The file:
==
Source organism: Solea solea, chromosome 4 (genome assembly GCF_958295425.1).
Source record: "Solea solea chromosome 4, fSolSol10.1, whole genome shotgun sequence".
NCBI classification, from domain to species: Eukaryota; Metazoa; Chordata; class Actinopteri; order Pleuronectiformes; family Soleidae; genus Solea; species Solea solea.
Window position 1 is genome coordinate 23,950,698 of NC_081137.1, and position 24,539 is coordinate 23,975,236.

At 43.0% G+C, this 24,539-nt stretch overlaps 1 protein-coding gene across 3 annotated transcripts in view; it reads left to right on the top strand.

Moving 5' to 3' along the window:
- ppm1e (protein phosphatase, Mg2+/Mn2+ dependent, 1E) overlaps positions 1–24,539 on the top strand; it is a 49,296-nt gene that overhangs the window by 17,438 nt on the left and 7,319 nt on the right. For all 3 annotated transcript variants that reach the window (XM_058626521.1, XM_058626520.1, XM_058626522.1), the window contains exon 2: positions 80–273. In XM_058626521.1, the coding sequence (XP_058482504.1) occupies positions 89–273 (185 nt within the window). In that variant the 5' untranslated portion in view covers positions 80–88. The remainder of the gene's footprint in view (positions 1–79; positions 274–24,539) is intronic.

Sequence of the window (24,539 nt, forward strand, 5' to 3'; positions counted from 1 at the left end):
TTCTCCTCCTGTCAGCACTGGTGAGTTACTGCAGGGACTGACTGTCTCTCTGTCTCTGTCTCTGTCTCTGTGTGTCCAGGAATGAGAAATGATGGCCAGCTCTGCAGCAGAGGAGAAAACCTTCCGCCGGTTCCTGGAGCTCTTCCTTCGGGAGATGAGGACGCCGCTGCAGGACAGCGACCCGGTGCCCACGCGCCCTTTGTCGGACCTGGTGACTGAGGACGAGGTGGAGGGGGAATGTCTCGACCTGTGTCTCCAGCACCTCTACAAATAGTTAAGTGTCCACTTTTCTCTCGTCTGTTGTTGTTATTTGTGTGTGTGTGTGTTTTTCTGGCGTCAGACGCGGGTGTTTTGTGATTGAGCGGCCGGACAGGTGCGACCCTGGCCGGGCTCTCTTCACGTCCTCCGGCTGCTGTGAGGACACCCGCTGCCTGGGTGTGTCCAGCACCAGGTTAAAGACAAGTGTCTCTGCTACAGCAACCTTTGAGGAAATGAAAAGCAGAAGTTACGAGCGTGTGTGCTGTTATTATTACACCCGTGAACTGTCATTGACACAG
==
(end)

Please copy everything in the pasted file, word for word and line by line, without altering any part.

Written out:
Source organism: Solea solea, chromosome 4 (genome assembly GCF_958295425.1).
Source record: "Solea solea chromosome 4, fSolSol10.1, whole genome shotgun sequence".
NCBI classification, from domain to species: Eukaryota; Metazoa; Chordata; class Actinopteri; order Pleuronectiformes; family Soleidae; genus Solea; species Solea solea.
Window position 1 is genome coordinate 23,950,698 of NC_081137.1, and position 24,539 is coordinate 23,975,236.

At 43.0% G+C, this 24,539-nt stretch overlaps 1 protein-coding gene across 3 annotated transcripts in view; it reads left to right on the top strand.

Moving 5' to 3' along the window:
- ppm1e (protein phosphatase, Mg2+/Mn2+ dependent, 1E) overlaps positions 1–24,539 on the top strand; it is a 49,296-nt gene that overhangs the window by 17,438 nt on the left and 7,319 nt on the right. For all 3 annotated transcript variants that reach the window (XM_058626521.1, XM_058626520.1, XM_058626522.1), the window contains exon 2: positions 80–273. In XM_058626521.1, the coding sequence (XP_058482504.1) occupies positions 89–273 (185 nt within the window). In that variant the 5' untranslated portion in view covers positions 80–88. The remainder of the gene's footprint in view (positions 1–79; positions 274–24,539) is intronic.

Sequence of the window (24,539 nt, forward strand, 5' to 3'; positions counted from 1 at the left end):
TTCTCCTCCTGTCAGCACTGGTGAGTTACTGCAGGGACTGACTGTCTCTCTGTCTCTGTCTCTGTCTCTGTGTGTCCAGGAATGAGAAATGATGGCCAGCTCTGCAGCAGAGGAGAAAACCTTCCGCCGGTTCCTGGAGCTCTTCCTTCGGGAGATGAGGACGCCGCTGCAGGACAGCGACCCGGTGCCCACGCGCCCTTTGTCGGACCTGGTGACTGAGGACGAGGTGGAGGGGGAATGTCTCGACCTGTGTCTCCAGCACCTCTACAAATAGTTAAGTGTCCACTTTTCTCTCGTCTGTTGTTGTTATTTGTGTGTGTGTGTGTTTTTCTGGCGTCAGACGCGGGTGTTTTGTGATTGAGCGGCCGGACAGGTGCGACCCTGGCCGGGCTCTCTTCACGTCCTCCGGCTGCTGTGAGGACACCCGCTGCCTGGGTGTGTCCAGCACCAGGTTAAAGACAAGTGTCTCTGCTACAGCAACCTTTGAGGAAATGAAAAGCAGAAGTTACGAGCGTGTGTGCTGTTATTATTACACCCGTGAACTGTCATTGACACAG